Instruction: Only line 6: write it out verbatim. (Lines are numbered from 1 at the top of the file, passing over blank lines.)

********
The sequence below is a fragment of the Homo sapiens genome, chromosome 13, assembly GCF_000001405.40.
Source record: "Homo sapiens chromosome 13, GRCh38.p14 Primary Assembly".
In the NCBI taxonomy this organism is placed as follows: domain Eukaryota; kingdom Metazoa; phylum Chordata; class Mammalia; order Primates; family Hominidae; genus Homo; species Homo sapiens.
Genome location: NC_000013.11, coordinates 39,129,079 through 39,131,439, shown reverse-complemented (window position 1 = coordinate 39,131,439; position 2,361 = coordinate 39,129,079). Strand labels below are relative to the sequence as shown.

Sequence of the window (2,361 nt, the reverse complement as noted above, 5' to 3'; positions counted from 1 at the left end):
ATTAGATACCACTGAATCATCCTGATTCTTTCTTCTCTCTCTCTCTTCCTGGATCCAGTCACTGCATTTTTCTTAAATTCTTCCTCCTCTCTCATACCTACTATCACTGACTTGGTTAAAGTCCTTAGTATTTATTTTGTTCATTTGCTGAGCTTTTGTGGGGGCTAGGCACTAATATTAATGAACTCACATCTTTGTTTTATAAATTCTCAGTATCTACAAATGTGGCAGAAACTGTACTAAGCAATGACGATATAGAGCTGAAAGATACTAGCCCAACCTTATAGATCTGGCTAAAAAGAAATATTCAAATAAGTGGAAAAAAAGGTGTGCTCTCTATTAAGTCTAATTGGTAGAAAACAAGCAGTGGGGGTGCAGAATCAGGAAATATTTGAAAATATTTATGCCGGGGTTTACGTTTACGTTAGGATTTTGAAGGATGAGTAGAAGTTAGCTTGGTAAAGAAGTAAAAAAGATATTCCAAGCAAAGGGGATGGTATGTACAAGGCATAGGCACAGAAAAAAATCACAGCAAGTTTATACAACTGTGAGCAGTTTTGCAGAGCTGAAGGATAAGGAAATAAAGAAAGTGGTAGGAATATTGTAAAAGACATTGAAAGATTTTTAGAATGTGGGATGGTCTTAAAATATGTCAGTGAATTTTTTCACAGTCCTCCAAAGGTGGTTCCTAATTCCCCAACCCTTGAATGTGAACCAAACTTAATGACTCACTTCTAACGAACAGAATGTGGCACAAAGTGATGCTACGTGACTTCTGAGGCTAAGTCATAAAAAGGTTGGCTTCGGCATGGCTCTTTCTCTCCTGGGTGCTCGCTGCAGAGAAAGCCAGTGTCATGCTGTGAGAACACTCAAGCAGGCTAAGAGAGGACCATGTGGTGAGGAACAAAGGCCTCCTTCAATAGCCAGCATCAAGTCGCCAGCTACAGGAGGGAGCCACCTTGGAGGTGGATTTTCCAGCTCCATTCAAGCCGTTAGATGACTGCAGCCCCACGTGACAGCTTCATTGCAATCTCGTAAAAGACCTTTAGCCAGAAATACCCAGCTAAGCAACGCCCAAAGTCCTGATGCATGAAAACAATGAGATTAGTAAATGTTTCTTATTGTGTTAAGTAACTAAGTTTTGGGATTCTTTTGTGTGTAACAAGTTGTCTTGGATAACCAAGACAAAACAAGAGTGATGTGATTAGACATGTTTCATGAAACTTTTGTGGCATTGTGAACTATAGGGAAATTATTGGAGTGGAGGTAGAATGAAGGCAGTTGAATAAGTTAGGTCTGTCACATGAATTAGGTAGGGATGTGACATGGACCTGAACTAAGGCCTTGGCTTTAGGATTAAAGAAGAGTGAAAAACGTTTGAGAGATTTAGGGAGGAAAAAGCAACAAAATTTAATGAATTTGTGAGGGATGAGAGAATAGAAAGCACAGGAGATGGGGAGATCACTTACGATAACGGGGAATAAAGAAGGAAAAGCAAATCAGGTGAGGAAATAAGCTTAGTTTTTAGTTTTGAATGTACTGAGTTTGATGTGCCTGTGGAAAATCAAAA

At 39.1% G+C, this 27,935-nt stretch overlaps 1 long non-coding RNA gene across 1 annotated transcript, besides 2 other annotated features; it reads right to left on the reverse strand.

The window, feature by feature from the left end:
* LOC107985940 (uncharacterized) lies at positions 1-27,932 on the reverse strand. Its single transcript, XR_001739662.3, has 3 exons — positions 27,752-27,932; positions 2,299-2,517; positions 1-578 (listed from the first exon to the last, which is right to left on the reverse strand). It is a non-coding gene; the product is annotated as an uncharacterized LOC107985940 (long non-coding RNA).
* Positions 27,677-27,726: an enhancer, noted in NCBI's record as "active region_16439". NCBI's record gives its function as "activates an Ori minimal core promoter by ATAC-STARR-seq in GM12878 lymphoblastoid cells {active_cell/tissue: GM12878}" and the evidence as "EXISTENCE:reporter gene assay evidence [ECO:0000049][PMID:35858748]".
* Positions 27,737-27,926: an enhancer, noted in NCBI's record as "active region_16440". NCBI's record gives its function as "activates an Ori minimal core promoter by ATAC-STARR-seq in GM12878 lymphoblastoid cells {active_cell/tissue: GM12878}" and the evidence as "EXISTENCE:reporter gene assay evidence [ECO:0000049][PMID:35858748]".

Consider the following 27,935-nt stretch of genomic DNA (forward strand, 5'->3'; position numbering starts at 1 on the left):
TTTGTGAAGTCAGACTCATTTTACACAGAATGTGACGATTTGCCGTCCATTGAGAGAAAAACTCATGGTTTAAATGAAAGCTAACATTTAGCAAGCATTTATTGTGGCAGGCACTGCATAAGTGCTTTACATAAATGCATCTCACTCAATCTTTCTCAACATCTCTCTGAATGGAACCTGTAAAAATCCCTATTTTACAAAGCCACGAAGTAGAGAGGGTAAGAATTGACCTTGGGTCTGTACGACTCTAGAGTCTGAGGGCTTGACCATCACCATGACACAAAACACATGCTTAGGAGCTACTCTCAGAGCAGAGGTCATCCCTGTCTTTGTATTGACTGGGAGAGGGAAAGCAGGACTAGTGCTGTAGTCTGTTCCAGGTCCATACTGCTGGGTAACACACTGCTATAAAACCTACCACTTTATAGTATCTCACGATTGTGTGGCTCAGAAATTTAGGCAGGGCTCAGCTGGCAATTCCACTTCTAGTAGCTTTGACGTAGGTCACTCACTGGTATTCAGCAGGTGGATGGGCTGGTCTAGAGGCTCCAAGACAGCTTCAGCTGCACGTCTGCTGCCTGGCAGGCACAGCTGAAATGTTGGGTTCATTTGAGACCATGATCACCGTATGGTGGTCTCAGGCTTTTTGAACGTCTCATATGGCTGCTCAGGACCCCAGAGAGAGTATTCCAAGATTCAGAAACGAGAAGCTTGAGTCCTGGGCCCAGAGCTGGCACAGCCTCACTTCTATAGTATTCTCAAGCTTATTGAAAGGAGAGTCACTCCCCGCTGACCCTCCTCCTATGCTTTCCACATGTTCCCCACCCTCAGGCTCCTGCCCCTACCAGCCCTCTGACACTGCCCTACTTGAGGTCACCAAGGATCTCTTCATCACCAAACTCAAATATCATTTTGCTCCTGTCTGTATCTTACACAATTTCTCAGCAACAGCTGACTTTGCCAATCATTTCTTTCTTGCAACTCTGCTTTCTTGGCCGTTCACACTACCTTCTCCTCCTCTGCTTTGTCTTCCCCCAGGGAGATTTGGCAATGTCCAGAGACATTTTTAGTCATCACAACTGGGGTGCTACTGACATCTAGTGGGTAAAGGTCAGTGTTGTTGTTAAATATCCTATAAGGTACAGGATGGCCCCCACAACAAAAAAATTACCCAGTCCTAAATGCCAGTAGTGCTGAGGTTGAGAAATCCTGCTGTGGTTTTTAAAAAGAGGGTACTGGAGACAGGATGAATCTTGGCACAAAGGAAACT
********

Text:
ATTAGATACCACTGAATCATCCTGATTCTTTCTTCTCTCTCTCTCTTCCTGGATCCAGTCACTGCATTTTTCTTAAATTCTTCCTCCTCTCTCATACCTACTATCACTGACTTGGTTAAAGTCCTTAGTATTTATTTTGTTCATTTGCTGAGCTTTTGTGGGGGCTAGGCACTAATATTAATGAACTCACATCTTTGTTTTATAAATTCTCAGTATCTACAAATGTGGCAGAAACTGTACTAAGCAATGACGATATAGAGCTGAAAGATACTAGCCCAACCTTATAGATCTGGCTAAAAAGAAATATTCAAATAAGTGGAAAAAAAGGTGTGCTCTCTATTAAGTCTAATTGGTAGAAAACAAGCAGTGGGGGTGCAGAATCAGGAAATATTTGAAAATATTTATGCCGGGGTTTACGTTTACGTTAGGATTTTGAAGGATGAGTAGAAGTTAGCTTGGTAAAGAAGTAAAAAAGATATTCCAAGCAAAGGGGATGGTATGTACAAGGCATAGGCACAGAAAAAAATCACAGCAAGTTTATACAACTGTGAGCAGTTTTGCAGAGCTGAAGGATAAGGAAATAAAGAAAGTGGTAGGAATATTGTAAAAGACATTGAAAGATTTTTAGAATGTGGGATGGTCTTAAAATATGTCAGTGAATTTTTTCACAGTCCTCCAAAGGTGGTTCCTAATTCCCCAACCCTTGAATGTGAACCAAACTTAATGACTCACTTCTAACGAACAGAATGTGGCACAAAGTGATGCTACGTGACTTCTGAGGCTAAGTCATAAAAAGGTTGGCTTCGGCATGGCTCTTTCTCTCCTGGGTGCTCGCTGCAGAGAAAGCCAGTGTCATGCTGTGAGAACACTCAAGCAGGCTAAGAGAGGACCATGTGGTGAGGAACAAAGGCCTCCTTCAATAGCCAGCATCAAGTCGCCAGCTACAGGAGGGAGCCACCTTGGAGGTGGATTTTCCAGCTCCATTCAAGCCGTTAGATGACTGCAGCCCCACGTGACAGCTTCATTGCAATCTCGTAAAAGACCTTTAGCCAGAAATACCCAGCTAAGCAACGCCCAAAGTCCTGATGCATGAAAACAATGAGATTAGTAAATGTTTCTTATTGTGTTAAGTAACTAAGTTTTGGGATTCTTTTGTGTGTAACAAGTTGTCTTGGATAACCAAGACAAAACAAGAGTGATGTGATTAGACATGTTTCATGAAACTTTTGTGGCATTGTGAACTATAGGGAAATTATTGGAGTGGAGGTAGAATGAAGGCAGTTGAATAAGTTAGGTCTGTCACATGAATTAGGTAGGGATGTGACATGGACCTGAACTAAGGCCTTGGCTTTAGGATTAAAGAAGAGTGAAAAACGTTTGAGAGATTTAGGGAGGAAAAAGCAACAAAATTTAATGAATTTGTGAGGGATGAGAGAATAGAAAGCACAGGAGATGGGGAGATCACTTACGATAACGGGGAATAAAGAAGGAAAAGCAAATCAGGTGAGGAAATAAGCTTAGTTTTTAGTTTTGAATGTACTGAGTTTGATGTGCCTGTGGAAAATCAAAA